High-quality ready-made food (dry or wet) contains all the necessary vitamins and minerals. In the trade is offered a food specially adapted to puppies, adults or seniors. In addition, there is food for large, small or active dogs. Even for dogs with light fur there is a special food. This contains less copper, carotene and vitamin A, which are made responsible for a yellowing of the pure white fur.

Berger Blanc Suisse Care

A time-consuming coat care is usually not necessary with the Berger Blanc Suisse. If the coat gets dirty, the dry coat will shed the dirt on its own. The Berger Blanc Suisse therefore only needs to be bathed in exceptional situations.

Regular brushing or combing is necessary, especially during the change of coat. This removes the loose undercoat and prevents it from spreading around the home. Regular coat care also maintains the coat structure and the coat shines beautifully.

Not only the eyes, but also the upright ears of the Berger Blanc Suisse can be easily cleaned if necessary. When romping in nature, foreign objects can get eyes and ears, which must be removed to avoid inflammation. This natural breed of dog does not need to dock ears and tail.

The paws of the Berger Blanc Suisse should be regularly checked for injuries and treated if necessary. In active dogs that get a lot of exercise, the claws will wear down on their own and do not need to be trimmed. In sick or older dogs without much exercise, the claws should be checked regularly and shortened if necessary.

For good health, the Berger Blanc Suisse should be vaccinated regularly. Deworming or parasite cures should also be performed. During the warm season it is recommended to check the dog for ticks. A regular control and cleaning of the teeth should also not be missing.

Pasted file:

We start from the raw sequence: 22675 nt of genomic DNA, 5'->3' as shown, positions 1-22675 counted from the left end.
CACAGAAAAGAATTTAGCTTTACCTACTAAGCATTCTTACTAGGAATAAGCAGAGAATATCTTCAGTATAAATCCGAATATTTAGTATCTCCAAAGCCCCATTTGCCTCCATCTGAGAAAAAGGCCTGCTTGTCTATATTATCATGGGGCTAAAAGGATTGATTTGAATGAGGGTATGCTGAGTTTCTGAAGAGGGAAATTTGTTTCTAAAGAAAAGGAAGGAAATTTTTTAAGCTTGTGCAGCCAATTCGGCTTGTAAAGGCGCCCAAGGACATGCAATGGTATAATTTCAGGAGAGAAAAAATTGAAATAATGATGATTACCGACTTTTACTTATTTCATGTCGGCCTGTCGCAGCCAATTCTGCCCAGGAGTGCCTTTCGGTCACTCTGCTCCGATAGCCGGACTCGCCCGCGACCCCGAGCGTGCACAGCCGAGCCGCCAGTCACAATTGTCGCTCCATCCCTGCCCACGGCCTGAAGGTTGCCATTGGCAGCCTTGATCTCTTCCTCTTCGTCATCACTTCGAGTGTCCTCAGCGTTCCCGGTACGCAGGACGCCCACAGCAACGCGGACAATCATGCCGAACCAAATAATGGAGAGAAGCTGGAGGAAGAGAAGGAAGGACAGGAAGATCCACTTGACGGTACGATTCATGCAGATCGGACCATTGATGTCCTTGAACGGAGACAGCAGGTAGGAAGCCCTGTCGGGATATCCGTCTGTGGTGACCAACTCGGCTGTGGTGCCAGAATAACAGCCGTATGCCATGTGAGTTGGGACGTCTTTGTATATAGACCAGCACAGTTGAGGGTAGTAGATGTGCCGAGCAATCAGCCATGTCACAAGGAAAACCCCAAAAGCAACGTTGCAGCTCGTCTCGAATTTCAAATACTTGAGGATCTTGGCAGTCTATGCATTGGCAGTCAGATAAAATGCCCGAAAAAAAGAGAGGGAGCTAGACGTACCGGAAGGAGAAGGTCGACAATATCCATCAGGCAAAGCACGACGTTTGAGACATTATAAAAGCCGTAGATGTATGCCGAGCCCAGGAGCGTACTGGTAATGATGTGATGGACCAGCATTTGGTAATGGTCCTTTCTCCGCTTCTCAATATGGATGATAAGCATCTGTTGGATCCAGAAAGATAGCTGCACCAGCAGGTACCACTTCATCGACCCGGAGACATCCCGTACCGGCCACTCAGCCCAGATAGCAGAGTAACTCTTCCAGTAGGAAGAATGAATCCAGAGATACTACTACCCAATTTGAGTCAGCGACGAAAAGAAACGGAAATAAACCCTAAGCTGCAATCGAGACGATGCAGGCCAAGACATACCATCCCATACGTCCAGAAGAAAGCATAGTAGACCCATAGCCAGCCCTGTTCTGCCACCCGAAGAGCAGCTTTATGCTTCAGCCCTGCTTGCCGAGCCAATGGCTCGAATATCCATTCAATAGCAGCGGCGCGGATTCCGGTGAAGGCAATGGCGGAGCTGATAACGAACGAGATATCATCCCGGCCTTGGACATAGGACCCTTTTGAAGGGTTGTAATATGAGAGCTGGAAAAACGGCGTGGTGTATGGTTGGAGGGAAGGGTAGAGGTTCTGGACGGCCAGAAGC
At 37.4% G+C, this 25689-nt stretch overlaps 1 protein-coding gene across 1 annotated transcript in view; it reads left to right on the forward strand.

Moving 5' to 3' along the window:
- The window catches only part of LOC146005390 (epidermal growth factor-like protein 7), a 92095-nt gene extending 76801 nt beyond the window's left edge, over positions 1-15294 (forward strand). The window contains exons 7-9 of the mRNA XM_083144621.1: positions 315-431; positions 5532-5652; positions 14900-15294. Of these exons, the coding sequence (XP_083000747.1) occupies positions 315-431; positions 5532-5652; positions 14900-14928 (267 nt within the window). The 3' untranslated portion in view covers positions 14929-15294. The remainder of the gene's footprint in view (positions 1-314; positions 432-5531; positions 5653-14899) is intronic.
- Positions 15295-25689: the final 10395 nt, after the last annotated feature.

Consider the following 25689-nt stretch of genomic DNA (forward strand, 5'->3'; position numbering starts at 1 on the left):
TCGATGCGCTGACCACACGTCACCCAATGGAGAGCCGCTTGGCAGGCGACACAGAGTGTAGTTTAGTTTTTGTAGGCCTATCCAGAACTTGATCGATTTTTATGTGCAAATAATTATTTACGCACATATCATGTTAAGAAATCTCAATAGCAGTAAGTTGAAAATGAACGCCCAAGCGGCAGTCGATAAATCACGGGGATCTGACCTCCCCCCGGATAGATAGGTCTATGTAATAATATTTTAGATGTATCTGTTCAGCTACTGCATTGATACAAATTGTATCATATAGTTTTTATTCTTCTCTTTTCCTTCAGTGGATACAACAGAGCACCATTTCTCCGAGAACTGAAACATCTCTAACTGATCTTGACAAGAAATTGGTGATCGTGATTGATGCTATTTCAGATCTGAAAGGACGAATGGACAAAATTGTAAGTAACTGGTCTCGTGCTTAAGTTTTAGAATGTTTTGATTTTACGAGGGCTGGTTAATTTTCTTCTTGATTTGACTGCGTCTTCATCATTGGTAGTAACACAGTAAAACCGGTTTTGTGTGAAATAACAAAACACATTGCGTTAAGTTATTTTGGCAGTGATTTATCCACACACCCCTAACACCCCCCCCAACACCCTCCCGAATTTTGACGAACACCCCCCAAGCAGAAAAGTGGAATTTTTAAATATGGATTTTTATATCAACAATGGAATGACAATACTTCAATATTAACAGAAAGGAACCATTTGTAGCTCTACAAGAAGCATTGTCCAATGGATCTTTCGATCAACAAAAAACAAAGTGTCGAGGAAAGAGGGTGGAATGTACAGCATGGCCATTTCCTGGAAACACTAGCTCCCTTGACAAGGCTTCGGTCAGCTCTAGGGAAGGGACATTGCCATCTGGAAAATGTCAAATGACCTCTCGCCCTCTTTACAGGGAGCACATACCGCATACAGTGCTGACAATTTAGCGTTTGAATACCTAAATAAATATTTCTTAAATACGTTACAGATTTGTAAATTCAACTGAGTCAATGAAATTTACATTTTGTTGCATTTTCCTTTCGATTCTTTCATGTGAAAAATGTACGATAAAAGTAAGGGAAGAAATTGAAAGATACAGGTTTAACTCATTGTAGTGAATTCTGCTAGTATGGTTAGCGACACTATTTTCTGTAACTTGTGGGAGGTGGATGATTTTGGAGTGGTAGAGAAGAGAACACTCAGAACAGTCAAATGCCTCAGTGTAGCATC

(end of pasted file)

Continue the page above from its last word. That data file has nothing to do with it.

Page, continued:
Suitable accessories

As a place to lie down and retreat, the Berger Blanc Suisse needs a comfortable dog basket or cushion. There he can rest after an extensive walk or after dog sports.

As dog toys are suitable balls or ropes to throw, which he can chase. In addition to the game, this gives him an additional opportunity for exercise at the same time.

A good wire or natural bristle brush is needed for regular coat grooming. A sturdy claw scissors with spacer is recommended. For cleaning the teeth are suitable dental care sets for dogs (.eg dental care snacks).

Origin & History

As early as the 7th century, white shepherd dogs were used for herding and driving sheep. They also protected the belongings and property of the shepherds. With their white fur, they were easy to distinguish from wolves in the dark.

Official breeding with white German Shepherds began at the end of the 19th century. Max von Stephanitz, a Prussian court cavalryman, bred white German shepherd dogs to each other.

In German Shepherds, the white coat color was allowed as a breed standard until 1933. Since the white coat color was held responsible for genetic defects and was considered a defective color, it was no longer permitted for breeding after 1933. White German Shepherds thus became increasingly rare in Europe.

In the USA and Canada, breeding continued in the following years with white shepherd dogs imported from Europe. Thus, their survival could be ensured and they developed into an independent dog breed. However, the dog breed was not recognized by the Canadian Kennel Club (CKD) or the American Kennel Club (AKC).

At the beginning of the 70s, the white shepherd dog 'Lobo', born in the USA, arrived in Switzerland. With him and other dogs imported from the USA and Canada, the pure breeding of this dog breed began.

The Berger Blanc Suisse has been listed as a new breed in the appendix of the SHSB (Schweizerisches Hundestammbuch) since June 1991. In 2001, the Swiss Cynological Society applied to the FCI to recognize the Berger Blanc Suisse. Switzerland is considered to be the country of origin of this breed, as it can be proved that there were eight independent lines.

In January 2003, the Berger Blanc Suisse was provisionally recognized as a new breed by the FCI and received final recognition in 2011.